Figure 2. Ocean ecosystem indicators of the Northern California Current. Colored squares indicate either positive (green), neutral (yellow), or negative (red) conditions for salmon entering the ocean. The combined rank of 2020 ocean conditions was neutral.


Harvest of salmon and steelhead in tributaries to the Columbia River is managed by the state of Washington and tribal fishery managers to limit impacts on ESA-listed species. In 2021, recreational fisheries occurred upstream of Priest Rapids Dam for Upper Columbia summer Chinook, sockeye, and coho salmon. All wild Chinook and wild steelhead were required to be released (ODFW & WDFW 2022). Additionally, there was a limited spring Chinook salmon fishery on the Icicle Creek in 2021 targeting unlisted, hatchery-origin spring Chinook salmon.

Harvest of Upper Columbia spring Chinook salmon and summer steelhead occurred primarily in the mainstem Columbia River below the confluence of the Snake River. Under the U.S. v. Oregon Management Agreement, fisheries in this area are managed in accordance with an agreed-upon harvest rate schedule. In 2021, an estimated 3,978 wild spring Chinook entered the Columbia River destined for the Upper Columbia, with 17,365 total hatchery and natural origin fish combined (including from the Chief Joseph hatchery). The estimated number of wild fish taken by non-treaty wild harvest was 47 (1.2% of the wild run) and treaty harvest through ceremonial and subsistence (C&S) fisheries accounted for 185 fish (4.7% of the run). An estimated 921 (23.2%) Upper Columbia wild spring Chinook salmon died from various causes during migration or failed to pass Rock Island Dam, for an estimated escapement of 2,824 (71.0% of initial wild run) at Rock Island Dam (ODFW & WDFW 2022).

Data for 2021 upriver summer steelhead are not currently available.

See more information on harvest in the UCSRB Harvest Background Summary.

Hydrosystem Survival

Salmon and steelhead from Upper Columbia populations migrate through the Columbia River hydrosystem during their emigration to the ocean as juveniles and again as adults returning to their stream of origin. Survival during migration may be influenced by environmental conditions and operations associated with the dams and reservoirs encountered prior to ocean entry and upon return up the Columbia River. The water year 2021 was below average on the mainstem Columbia River, resulting in a runoff volume of 85% of average (1991-2020) at Priest Rapids Dam and 79% at The Dalles Dam (Dehart 2021). The result of these low flows was that seasonal flow targets were not met for spring or summer juvenile migrations at any of the federal Columbia River dams, and summer spill was curtailed on August 15. On average, in-river 2021 conditions for out-migrating Upper Columbia juvenile steelhead and yearling Chinook showed moderate-to high-powerhouse encounter rates (correlated with lower survival) and long travel times (also correlated with lower survival; McCann 2021). For Upper Columbia populations, survival estimates through the hydrosystem were well below the 2008-2020 average for both yearling Chinook salmon and steelhead (Figure 4).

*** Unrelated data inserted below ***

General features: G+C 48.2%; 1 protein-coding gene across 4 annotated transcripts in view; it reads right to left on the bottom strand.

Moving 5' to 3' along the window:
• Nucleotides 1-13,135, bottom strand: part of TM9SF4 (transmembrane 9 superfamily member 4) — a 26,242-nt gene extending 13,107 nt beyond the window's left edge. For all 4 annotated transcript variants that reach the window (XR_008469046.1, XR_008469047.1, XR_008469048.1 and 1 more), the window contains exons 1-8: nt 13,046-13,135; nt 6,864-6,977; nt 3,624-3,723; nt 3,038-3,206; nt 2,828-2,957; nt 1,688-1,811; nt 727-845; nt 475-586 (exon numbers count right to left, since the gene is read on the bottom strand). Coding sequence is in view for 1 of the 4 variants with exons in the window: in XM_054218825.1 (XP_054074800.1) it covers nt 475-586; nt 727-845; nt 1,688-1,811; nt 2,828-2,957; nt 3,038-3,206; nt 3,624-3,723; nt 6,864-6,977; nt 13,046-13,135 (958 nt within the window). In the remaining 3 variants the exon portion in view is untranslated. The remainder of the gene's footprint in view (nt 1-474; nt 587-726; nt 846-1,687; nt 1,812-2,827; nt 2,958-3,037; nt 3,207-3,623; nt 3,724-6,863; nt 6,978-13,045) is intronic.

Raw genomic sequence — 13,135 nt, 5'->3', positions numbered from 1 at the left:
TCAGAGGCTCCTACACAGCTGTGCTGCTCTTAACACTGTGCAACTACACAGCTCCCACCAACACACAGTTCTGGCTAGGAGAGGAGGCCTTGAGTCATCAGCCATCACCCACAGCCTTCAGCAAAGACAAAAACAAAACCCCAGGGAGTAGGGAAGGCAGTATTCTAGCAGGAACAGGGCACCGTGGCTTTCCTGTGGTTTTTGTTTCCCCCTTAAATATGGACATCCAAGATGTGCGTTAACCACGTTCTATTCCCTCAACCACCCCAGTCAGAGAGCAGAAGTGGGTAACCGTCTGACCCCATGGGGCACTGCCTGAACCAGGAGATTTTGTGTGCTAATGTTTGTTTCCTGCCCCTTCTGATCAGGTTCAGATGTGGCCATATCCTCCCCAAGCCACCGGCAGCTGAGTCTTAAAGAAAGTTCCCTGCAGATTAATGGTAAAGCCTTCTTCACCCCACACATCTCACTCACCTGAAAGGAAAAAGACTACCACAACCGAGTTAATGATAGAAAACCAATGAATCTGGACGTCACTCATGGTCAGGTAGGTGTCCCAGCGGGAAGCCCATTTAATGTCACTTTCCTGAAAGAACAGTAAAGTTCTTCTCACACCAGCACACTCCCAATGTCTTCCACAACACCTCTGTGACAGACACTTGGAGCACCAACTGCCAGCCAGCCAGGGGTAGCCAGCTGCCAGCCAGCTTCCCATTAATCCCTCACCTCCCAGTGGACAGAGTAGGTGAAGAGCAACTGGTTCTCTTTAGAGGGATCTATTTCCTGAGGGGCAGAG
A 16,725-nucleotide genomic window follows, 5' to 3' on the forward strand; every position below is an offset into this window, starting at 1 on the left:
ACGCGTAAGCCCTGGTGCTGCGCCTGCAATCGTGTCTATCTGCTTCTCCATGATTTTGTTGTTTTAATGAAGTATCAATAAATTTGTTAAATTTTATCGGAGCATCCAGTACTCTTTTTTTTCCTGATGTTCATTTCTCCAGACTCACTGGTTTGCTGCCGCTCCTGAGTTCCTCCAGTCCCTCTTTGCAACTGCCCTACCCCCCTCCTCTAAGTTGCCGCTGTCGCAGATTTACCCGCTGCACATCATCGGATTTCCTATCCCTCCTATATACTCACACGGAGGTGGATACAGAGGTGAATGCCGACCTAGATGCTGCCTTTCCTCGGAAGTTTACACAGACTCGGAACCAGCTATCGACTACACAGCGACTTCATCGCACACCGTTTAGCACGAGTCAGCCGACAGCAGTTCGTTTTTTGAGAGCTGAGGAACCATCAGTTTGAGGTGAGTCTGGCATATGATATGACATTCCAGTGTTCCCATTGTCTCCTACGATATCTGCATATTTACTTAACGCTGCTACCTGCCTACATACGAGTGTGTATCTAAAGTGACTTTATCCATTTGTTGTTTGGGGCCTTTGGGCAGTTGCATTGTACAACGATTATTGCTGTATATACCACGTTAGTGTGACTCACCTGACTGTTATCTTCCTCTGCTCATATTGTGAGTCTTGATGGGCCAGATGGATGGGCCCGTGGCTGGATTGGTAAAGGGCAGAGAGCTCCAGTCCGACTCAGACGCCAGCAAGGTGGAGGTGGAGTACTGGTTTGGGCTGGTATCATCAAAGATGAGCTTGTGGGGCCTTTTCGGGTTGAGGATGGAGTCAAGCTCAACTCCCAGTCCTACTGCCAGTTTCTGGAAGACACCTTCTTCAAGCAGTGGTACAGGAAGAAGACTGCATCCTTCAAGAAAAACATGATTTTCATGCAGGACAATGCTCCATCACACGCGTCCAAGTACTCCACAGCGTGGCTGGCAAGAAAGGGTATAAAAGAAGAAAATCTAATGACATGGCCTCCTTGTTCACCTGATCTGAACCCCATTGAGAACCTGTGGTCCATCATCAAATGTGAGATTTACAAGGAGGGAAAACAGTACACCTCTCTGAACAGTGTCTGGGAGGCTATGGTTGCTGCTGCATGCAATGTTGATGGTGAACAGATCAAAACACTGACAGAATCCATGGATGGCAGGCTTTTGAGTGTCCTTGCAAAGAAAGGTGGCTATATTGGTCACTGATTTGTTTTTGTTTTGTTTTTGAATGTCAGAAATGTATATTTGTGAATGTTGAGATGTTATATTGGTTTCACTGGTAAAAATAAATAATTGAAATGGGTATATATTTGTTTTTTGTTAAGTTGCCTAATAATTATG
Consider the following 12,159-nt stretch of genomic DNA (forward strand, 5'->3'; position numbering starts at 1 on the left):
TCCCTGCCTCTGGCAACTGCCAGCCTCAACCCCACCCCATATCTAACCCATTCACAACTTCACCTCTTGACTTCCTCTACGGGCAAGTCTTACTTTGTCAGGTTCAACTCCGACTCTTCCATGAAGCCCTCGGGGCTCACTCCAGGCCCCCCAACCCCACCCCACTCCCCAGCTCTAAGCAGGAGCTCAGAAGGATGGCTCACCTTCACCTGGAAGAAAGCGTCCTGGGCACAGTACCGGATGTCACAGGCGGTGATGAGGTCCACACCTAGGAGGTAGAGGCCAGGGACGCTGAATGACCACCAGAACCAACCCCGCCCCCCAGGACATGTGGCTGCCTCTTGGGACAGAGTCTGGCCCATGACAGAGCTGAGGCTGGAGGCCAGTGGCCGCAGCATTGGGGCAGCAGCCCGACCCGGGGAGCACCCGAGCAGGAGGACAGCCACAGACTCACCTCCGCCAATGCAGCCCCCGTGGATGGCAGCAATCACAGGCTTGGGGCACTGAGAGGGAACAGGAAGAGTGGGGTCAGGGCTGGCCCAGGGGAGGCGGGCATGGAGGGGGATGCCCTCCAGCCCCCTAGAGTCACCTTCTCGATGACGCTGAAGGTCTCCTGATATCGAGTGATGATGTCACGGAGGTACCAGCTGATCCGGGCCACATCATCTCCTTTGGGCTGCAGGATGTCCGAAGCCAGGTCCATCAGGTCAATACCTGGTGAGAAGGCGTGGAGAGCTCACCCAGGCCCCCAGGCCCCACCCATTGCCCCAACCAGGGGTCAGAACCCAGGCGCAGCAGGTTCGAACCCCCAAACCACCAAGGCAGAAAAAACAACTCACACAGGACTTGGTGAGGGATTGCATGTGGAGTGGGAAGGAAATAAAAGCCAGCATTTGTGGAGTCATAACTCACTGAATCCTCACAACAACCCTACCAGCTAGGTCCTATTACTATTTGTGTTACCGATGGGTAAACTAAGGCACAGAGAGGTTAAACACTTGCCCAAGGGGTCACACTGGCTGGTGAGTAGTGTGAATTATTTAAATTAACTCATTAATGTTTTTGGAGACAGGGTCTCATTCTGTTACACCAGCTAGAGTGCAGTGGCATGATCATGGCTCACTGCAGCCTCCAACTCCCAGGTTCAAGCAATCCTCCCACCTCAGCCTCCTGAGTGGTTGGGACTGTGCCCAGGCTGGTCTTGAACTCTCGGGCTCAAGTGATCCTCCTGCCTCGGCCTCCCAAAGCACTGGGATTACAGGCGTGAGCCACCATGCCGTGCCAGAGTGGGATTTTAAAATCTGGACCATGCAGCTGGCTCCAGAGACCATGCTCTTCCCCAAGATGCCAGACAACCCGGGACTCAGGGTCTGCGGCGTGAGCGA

Juvenile survival through the hydrosystem is estimated annually by the National Marine Fisheries Service for hatchery-origin Upper Columbia spring Chinook and steelhead. Survival of natural-origin Upper Columbia spring Chinook and steelhead is not assessed. For hatchery yearling Chinook salmon, estimated survival was 53% (SE 2.8%) from release to McNary Dam and 62% (SE 5.0%) from McNary to Bonneville Dam (Widener et al. 2022). When these two estimates were combined (i.e., release to McNary rate multiplied by McNary to Bonneville rate), the total estimated survival for hatchery yearling Chinook salmon in 2021 was 33%.  For hatchery steelhead, estimated survival from release to McNary Dam was 32% (SE 2.5%) and 56% (SE 5.0%) from McNary to Bonneville Dam, and the combined survival estimate was 18% (Figure 4).